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Got Story? A Wilderness of Riches is a rich and layered work of narrative poetry

Reprinted from The Broadkill Review. If you would like any information on The Broadkill Review contact me and I’ll forward you information from the publisher, poet and critic Jamie Brown, Milton, Delaware.

While I sat in a chipped school desk, its layers of pressed composite peeling back like the shell of a soft crab, my fourth grade teacher asked me to read aloud the section of our history book that dealt with Pocahontas being baptized, and when I read the sentences, my elementary brain paused, both with thrill and delight, at the mention of Reverend Alexander Whitaker, who shared my surname. Mrs. Jarvis asked me if I was related and I didn’t know what to say; I nodded or grunted goat-like and kept on reading, thrilled with the recognition that my name existed outside of my body, my life, that there was a bit of myself floating up in history, typed on the moldy, musty pages of our text. Alas, it turns out I wasn’t related to Alex Whitaker, not directly, anyhow; my own roots belonged to a indentured servant on the eastern shore of Maryland, rather than to the parson who would eventually help found Henrico county, near Richmond. However, the thrill of that near-discovery stayed with me. Names, as it turns out, and their place in history, can strike mystery in one’s imagination, a feeling of existential discovery shared by many of the voices in Lenny Lianne’s A Wilderness of Riches (Scriptworks Press, Virginia Beach) which recounts the Jamestown settlement in first-person narrative poems.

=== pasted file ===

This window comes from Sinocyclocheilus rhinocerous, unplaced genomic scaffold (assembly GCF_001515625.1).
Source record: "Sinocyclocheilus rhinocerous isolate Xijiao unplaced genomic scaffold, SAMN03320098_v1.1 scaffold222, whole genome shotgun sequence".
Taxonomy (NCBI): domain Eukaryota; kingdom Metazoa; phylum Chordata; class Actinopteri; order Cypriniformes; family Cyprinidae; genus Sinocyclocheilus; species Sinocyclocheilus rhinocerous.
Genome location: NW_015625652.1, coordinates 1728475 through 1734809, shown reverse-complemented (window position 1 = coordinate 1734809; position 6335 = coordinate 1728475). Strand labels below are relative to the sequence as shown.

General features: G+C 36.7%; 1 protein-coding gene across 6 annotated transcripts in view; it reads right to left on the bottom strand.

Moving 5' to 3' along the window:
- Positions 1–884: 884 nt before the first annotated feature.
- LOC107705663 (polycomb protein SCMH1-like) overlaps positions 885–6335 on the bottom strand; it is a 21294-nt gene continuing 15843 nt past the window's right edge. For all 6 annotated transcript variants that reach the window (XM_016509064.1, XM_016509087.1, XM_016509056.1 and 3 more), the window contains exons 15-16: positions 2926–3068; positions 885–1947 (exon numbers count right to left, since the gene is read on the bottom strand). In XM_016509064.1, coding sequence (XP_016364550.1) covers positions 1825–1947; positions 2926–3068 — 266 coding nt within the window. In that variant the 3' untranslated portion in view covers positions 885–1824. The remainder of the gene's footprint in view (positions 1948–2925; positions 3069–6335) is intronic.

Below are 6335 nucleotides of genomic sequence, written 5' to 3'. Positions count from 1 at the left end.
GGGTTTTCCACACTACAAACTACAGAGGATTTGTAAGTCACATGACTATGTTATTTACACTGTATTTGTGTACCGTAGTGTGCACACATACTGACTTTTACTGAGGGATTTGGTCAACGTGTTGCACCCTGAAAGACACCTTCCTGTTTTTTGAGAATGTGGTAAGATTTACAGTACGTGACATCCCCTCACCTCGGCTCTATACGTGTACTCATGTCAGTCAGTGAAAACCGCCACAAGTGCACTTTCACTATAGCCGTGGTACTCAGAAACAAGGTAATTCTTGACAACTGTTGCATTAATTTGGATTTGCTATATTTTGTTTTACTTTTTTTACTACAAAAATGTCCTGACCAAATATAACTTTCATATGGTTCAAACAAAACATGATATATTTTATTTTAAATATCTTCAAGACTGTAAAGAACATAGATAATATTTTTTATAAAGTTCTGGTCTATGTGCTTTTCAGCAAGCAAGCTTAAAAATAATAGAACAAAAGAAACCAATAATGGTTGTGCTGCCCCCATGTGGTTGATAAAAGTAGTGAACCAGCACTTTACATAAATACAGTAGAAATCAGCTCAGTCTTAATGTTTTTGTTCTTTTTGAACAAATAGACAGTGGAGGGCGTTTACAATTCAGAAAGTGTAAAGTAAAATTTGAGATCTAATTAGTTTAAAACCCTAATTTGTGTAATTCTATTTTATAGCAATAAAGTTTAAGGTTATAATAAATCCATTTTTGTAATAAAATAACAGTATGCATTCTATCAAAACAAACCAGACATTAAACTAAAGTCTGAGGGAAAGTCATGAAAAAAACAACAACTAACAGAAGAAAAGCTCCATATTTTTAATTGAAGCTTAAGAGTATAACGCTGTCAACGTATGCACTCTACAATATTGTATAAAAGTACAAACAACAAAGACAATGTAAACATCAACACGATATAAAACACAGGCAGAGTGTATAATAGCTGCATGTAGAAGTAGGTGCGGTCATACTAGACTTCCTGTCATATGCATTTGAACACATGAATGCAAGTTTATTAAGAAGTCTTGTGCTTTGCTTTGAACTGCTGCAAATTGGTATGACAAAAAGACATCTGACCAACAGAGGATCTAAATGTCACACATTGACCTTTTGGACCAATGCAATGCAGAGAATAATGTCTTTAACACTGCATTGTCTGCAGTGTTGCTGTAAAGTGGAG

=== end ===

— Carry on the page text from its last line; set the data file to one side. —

There is much to discover in the book, and if one does not remember much about the Jamestown settlements from elementary school, Lianne lends a hand with carefully documented details – settlers’ occupations, local flora and fauna -- concerning the crossing. Her volume is broken into four sections: one from John Smith’s perspective, one from Pocahontas’ perspective, one from the perspective of potential brides shipped to the new world, and finally, a section shaped by the landscape, both natural and political.

To say that the poems are a story would be too simple, but it is a narrative we know and have forgotten. The best poems in A Wilderness of Riches concern Pocahontas, the heroine of the narrative. And she is a fitting heroine, for she speaks for the native Powhatan Indians of the Algonquin tribe, for the land, as well as for the English, and her story sharpens the book’s subtext of marriage, and a woman’s place in the New World.

In the title poem, when John Smith, a buffoon prone to exaggeration (my sentiment, not Lianne’s) describes the coast as “present[ing] itself like a new bride,” Lianne sets the arc to not only retell the stories of the settlement of Jamestown, but also to bring into focus the bluntness and harshness the English afforded their own women.

Hart Crane’s Pocahontas in The Bridge was both the savage woman who tamed English hearts as well as the sexy swelling hills of America. In Lianne’s book, the land isn’t a woman, but could be, for it is virgin land, an image Lianne does not overplay, much to her credit. The settlers and Smith, who are full of lust, are easily baited by laughing women in “Along the Chickahominey River.” Their hunger caused then to “snatch food before sitting down” with the natives in “Encounter 1607.” Their desire for land and riches is only equal to their desire for food and flesh, which Lianne explores in later sections.